There is no doubt that the Coronavirus pandemic has caused wholesale upheaval to the global economy but whilst there is uncertainty in the marketplace, the upside is that this also creates opportunity.
The hiatus caused by the lockdown has provided many businesses with an opportunity to review their operations and their feasibility. Many manufacturing businesses have been able to adapt to enter new markets (the personal protective equipment (“PPE”) and hand sanitizer shortages being two good examples) whilst others have been left wondering how they will be able to exist the lockdown scenario. As a consequence, business owners will have likely been able to highlight areas which have been either weak or under-utilised, which in turn emphasise areas for improvement.
Given that businesses are looking at ways in which they can improve efficiency and adapt to new ways of working, this provides an opportunity for acquisitive businesses looking to adapt and grow. This is likely to be of particular importance in certain sectors where more traditional working has been impacted due to the lockdown; for example, certain businesses in the retail sector with limited online presence have been materially affected, with Debenhams appointing Administrators in April 2020. However, distressed businesses can offer value for money if purchased through an insolvency process, which has been demonstrated with Cath Kidston, whose brand and online offering has been purchased out of Administration.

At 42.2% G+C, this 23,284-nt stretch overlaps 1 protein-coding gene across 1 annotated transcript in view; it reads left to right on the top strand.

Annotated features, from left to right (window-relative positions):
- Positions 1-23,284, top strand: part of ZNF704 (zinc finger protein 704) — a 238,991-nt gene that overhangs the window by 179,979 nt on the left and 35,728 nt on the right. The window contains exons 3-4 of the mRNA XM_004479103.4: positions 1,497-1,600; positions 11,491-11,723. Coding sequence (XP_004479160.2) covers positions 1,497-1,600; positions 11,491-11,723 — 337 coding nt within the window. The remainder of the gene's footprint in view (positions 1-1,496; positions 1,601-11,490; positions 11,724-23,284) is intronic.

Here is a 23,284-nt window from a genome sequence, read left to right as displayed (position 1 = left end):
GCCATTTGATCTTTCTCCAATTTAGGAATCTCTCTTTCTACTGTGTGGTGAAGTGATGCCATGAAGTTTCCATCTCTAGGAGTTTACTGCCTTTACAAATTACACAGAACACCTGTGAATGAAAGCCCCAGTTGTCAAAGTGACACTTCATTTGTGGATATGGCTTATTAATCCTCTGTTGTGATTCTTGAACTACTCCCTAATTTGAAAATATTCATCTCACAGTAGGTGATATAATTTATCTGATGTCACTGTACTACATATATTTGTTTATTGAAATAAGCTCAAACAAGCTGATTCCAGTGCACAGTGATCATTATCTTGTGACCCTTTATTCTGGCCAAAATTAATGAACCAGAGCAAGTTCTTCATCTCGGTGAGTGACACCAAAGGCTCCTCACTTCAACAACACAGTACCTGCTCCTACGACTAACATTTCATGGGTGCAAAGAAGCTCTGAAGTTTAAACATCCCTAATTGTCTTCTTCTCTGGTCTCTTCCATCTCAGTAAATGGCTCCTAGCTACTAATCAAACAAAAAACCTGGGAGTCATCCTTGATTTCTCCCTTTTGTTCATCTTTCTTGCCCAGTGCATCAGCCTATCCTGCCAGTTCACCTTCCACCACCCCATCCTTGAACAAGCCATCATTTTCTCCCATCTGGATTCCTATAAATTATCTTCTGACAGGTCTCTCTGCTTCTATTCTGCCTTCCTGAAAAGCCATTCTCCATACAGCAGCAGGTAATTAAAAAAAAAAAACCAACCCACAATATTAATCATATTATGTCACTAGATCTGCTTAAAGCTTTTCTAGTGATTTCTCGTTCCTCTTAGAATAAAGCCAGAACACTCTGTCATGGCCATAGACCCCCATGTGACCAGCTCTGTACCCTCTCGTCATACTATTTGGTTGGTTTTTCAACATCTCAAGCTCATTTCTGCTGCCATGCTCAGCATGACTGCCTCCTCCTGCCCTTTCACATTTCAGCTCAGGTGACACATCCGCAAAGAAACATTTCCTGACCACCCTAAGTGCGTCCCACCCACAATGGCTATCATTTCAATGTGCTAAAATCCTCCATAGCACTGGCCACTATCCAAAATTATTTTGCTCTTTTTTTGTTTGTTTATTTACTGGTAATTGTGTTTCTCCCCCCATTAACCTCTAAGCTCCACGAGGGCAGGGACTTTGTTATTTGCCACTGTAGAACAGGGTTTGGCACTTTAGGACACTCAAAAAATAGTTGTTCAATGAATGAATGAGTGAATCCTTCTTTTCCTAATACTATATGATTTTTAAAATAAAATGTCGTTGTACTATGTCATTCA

There is also an argument that making your business more robust by acquiring a similar business (or a competitor) is a good option. Whether you are looking at increasing your market share (by buying a competitor) or purchasing a business that will support your strategic aims, bigger can often be better (whilst noting that becoming big can create more problems although that is not for discussion here). Businesses with purchasing power will be looking at their competitors to identify where gains can be made through strategic acquisitions, in the hope that they will be less affected by a second wave of lockdowns.
As part of the review process, business owners may also have identified business areas which may no longer be part of their overall growth strategy. Whilst we often talk about mergers and acquisitions (“M&A”) being from an acquisition perspective, it is also important from a vendor-side perspective, especially if you have an underperforming business in your group which is no longer appropriate for your business. Taking the time now to look at what your business looks like, and what it should ideally look like, will help build resilience for the future.
There have been many examples on social media recently where people have advised that they have bought a business without any cash changing hands, where they have been able to restructure a deal due to the Coronavirus pandemic. Acquisitive business owners should be wary of purchasing businesses in the current climate without taking suitable advice; most businesses are distressed from a cash perspective, and acquiring a business without fully understanding its liabilities may prove terminal later on.
For business owners who have reviewed their future objectives and are looking to adapt, acquiring a business can be a useful way to do that. Where a target business is financially distressed, purchasing the business through an insolvency process can be a good way to enhance your business’ offering whilst ensuring that any liabilities remain with the company being purchased. We have an experienced team at Armstrong Watson who can assist with mergers and acquisitions, both in solvent situations and through a process. If any of the above piques your interest, please do not hesitate to get in touch with our team who will be happy to help.